The Role of Authority: Attraction to power

We do need to discuss briefly, however, the attraction that the prospect of holding power exerts on some people, both employees and their employers. Power, and formal authority as a form of power, is a frequently useful tool for attaining one’s objectives. But it is not uncommon for power to become a goal in its own right, sought for its own sake. There are large interpersonal differences among people in the needs they feel for power, relative to their needs for affiliation with others or for achievement.29 A balanced account of human motivation in organizations has to provide a significant role for all of these needs, and others, in shaping the feelings, thoughts, and actions of participants.

The need for power can be felt and expressed both by those who exercise it and by those over whom it is exercised. We call a manager authoritarian if he or she has a paramount need for power and little need for achievement or affiliation. But the alienated worker may be the very same person in the reciprocal role: this time urged by a need for power to rebel against attempts to control or influence his or her behavior.

In a world oriented toward power, “who controls” becomes the central issue that overshadows “what is accomplished.” It is in precisely such a power-focused world that it becomes most difficult to establish openness and trust among participants and self-actualization becomes synonymous with anarchy. Among the most unpleasant consequences of the expression of power needs is a dramatic upsurge of mistrust, anger, and fear between the contending groups.

Notice that this witch’s brew of dysfunctional consequences cannot be concocted from power alone. It arises out of interaction between a system of interdependencies on the one hand, and a high need for power among the participants (managers and managed alike) on the other. A classical issue in the design of organizations and societies is to determine how these dysfunctional consequences can be avoided or mitigated while permitting the accomplishment of the organization’s tasks (i.e., meeting needs for achievement and affiliation). The so-called “human relations school” of research on organizations has tended to choose de-emphasis of authority relations as the way out, but sometimes at the price of downplaying the consequences for organizational effectiveness.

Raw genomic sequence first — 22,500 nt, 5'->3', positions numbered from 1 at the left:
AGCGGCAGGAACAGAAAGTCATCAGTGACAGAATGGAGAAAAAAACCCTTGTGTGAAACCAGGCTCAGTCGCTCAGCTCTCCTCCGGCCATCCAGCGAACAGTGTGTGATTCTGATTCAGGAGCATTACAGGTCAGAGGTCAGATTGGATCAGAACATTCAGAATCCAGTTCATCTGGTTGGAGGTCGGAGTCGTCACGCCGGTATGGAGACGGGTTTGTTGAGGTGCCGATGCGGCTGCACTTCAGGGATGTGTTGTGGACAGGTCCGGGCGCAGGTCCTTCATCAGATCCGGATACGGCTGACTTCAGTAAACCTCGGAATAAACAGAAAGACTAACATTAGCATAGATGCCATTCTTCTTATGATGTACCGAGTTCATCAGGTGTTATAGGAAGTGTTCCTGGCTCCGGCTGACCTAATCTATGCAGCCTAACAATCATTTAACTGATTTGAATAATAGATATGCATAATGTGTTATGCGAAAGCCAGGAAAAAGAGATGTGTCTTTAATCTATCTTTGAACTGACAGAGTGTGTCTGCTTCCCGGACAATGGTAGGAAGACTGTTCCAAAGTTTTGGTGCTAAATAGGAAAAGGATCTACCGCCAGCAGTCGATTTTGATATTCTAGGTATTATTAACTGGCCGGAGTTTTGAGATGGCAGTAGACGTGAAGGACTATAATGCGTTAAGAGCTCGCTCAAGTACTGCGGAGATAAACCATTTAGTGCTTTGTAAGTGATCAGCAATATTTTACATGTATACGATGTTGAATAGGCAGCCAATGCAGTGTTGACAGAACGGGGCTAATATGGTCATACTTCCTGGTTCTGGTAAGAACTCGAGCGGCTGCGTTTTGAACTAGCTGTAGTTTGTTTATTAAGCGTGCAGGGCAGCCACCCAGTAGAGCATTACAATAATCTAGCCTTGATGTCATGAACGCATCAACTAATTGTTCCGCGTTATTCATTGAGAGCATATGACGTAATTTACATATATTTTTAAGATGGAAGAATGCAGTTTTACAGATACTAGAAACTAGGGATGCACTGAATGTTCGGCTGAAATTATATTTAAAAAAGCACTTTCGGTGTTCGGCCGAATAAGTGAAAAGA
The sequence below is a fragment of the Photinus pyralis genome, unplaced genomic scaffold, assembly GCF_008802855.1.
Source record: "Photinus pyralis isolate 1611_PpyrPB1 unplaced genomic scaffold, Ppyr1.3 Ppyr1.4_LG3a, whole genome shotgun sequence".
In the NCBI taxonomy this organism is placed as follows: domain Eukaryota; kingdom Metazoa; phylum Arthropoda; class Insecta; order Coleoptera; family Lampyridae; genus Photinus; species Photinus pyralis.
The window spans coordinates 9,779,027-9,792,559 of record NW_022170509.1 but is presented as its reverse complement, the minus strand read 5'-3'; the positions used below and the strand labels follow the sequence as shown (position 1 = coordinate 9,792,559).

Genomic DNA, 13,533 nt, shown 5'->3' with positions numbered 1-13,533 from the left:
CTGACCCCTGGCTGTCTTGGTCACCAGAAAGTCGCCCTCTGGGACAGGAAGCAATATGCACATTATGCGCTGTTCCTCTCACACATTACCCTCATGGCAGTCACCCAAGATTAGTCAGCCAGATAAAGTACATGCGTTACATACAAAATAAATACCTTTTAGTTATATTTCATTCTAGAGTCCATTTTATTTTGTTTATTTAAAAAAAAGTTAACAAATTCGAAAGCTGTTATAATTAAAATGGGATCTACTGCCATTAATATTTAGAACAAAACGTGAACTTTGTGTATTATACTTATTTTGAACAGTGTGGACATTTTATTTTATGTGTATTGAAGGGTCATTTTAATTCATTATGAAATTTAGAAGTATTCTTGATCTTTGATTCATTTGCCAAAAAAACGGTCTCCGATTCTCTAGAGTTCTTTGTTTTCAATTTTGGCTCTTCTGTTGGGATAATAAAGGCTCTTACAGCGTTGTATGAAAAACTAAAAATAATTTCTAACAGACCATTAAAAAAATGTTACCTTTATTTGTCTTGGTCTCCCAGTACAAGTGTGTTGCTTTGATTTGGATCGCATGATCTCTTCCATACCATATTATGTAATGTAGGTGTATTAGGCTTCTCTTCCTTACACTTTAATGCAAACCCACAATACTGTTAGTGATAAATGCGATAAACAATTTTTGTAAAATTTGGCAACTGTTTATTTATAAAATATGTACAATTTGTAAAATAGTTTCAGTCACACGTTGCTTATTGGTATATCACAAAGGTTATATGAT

Another way out, of course, is to find means for shifting human attention from needs for power to needs for achievement and affiliation. Lord Acton observed that “power corrupts and absolute power corrupts absolutely.” A new Lord Acton might say: “What conupts is not power, but the need for power; and it corrupts both the powerful and the powerless.” Readers who can recall the student unrest of the 1960s and ’70s will remember the students’ remarkable preoccupation with student power and with freedom from adult power, and their incoherence about the goals that the newly won power was to serve.

These phenomena are quite familiar to theorists of revolution. Desta- bilization of a social system, for whatever reason, creates needs for power within each of the self-identified social groups that now find the relations between “we” and “they” full of uncertainty and threat. It is in this context, too, that we must interpret the self-destructive behavior of both employees and employers that often emerges during industrial strikes.

It is an essential managerial task to create an environment in the organization in which authority can be used effectively as a tool for accomplishing the organization’s objectives rather than as an end in itself, without stimulating the latent urges of either managers or employees to use power for power’s sake.

Source: Simon Herbert A. (1997), Administrative Behavior, Free Press; Subsequent edition.

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